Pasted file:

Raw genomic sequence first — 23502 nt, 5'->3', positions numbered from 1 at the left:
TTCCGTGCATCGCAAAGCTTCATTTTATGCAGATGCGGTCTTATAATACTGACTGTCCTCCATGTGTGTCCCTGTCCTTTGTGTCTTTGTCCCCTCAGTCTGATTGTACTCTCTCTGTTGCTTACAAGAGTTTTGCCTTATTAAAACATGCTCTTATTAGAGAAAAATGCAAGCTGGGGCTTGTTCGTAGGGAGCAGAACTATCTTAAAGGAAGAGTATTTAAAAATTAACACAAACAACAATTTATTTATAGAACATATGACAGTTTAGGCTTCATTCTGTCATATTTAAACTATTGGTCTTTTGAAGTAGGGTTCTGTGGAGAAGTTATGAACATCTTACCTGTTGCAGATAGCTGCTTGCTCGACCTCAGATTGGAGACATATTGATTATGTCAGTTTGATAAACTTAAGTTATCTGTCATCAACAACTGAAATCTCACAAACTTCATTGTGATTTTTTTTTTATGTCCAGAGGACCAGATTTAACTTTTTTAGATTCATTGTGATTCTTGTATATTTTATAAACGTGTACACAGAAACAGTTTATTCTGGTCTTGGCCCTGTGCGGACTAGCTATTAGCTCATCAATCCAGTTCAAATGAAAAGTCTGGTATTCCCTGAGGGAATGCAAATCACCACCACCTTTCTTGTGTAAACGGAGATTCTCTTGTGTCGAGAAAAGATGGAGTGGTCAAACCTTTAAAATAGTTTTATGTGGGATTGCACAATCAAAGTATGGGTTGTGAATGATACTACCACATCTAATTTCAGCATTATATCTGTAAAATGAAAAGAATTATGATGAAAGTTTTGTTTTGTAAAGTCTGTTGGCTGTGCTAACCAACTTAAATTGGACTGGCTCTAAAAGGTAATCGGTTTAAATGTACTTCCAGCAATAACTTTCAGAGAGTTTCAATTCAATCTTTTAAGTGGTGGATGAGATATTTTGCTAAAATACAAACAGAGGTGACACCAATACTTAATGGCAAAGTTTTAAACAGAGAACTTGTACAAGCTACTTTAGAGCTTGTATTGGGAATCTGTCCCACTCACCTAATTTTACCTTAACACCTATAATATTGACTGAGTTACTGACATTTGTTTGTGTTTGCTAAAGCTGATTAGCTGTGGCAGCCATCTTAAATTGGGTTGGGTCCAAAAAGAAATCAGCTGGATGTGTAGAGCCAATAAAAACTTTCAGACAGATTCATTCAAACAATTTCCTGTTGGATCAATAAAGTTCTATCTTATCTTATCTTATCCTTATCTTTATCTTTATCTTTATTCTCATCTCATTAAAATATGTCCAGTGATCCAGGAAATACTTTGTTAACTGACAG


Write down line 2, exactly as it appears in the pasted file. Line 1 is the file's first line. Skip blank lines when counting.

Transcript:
TTCCGTGCATCGCAAAGCTTCATTTTATGCAGATGCGGTCTTATAATACTGACTGTCCTCCATGTGTGTCCCTGTCCTTTGTGTCTTTGTCCCCTCAGTCTGATTGTACTCTCTCTGTTGCTTACAAGAGTTTTGCCTTATTAAAACATGCTCTTATTAGAGAAAAATGCAAGCTGGGGCTTGTTCGTAGGGAGCAGAACTATCTTAAAGGAAGAGTATTTAAAAATTAACACAAACAACAATTTATTTATAGAACATATGACAGTTTAGGCTTCATTCTGTCATATTTAAACTATTGGTCTTTTGAAGTAGGGTTCTGTGGAGAAGTTATGAACATCTTACCTGTTGCAGATAGCTGCTTGCTCGACCTCAGATTGGAGACATATTGATTATGTCAGTTTGATAAACTTAAGTTATCTGTCATCAACAACTGAAATCTCACAAACTTCATTGTGATTTTTTTTTTATGTCCAGAGGACCAGATTTAACTTTTTTAGATTCATTGTGATTCTTGTATATTTTATAAACGTGTACACAGAAACAGTTTATTCTGGTCTTGGCCCTGTGCGGACTAGCTATTAGCTCATCAATCCAGTTCAAATGAAAAGTCTGGTATTCCCTGAGGGAATGCAAATCACCACCACCTTTCTTGTGTAAACGGAGATTCTCTTGTGTCGAGAAAAGATGGAGTGGTCAAACCTTTAAAATAGTTTTATGTGGGATTGCACAATCAAAGTATGGGTTGTGAATGATACTACCACATCTAATTTCAGCATTATATCTGTAAAATGAAAAGAATTATGATGAAAGTTTTGTTTTGTAAAGTCTGTTGGCTGTGCTAACCAACTTAAATTGGACTGGCTCTAAAAGGTAATCGGTTTAAATGTACTTCCAGCAATAACTTTCAGAGAGTTTCAATTCAATCTTTTAAGTGGTGGATGAGATATTTTGCTAAAATACAAACAGAGGTGACACCAATACTTAATGGCAAAGTTTTAAACAGAGAACTTGTACAAGCTACTTTAGAGCTTGTATTGGGAATCTGTCCCACTCACCTAATTTTACCTTAACACCTATAATATTGACTGAGTTACTGACATTTGTTTGTGTTTGCTAAAGCTGATTAGCTGTGGCAGCCATCTTAAATTGGGTTGGGTCCAAAAAGAAATCAGCTGGATGTGTAGAGCCAATAAAAACTTTCAGACAGATTCATTCAAACAATTTCCTGTTGGATCAATAAAGTTCTATCTTATCTTATCTTATCCTTATCTTTATCTTTATCTTTATTCTCATCTCATTAAAATATGTCCAGTGATCCAGGAAATACTTTGTTAACTGACAG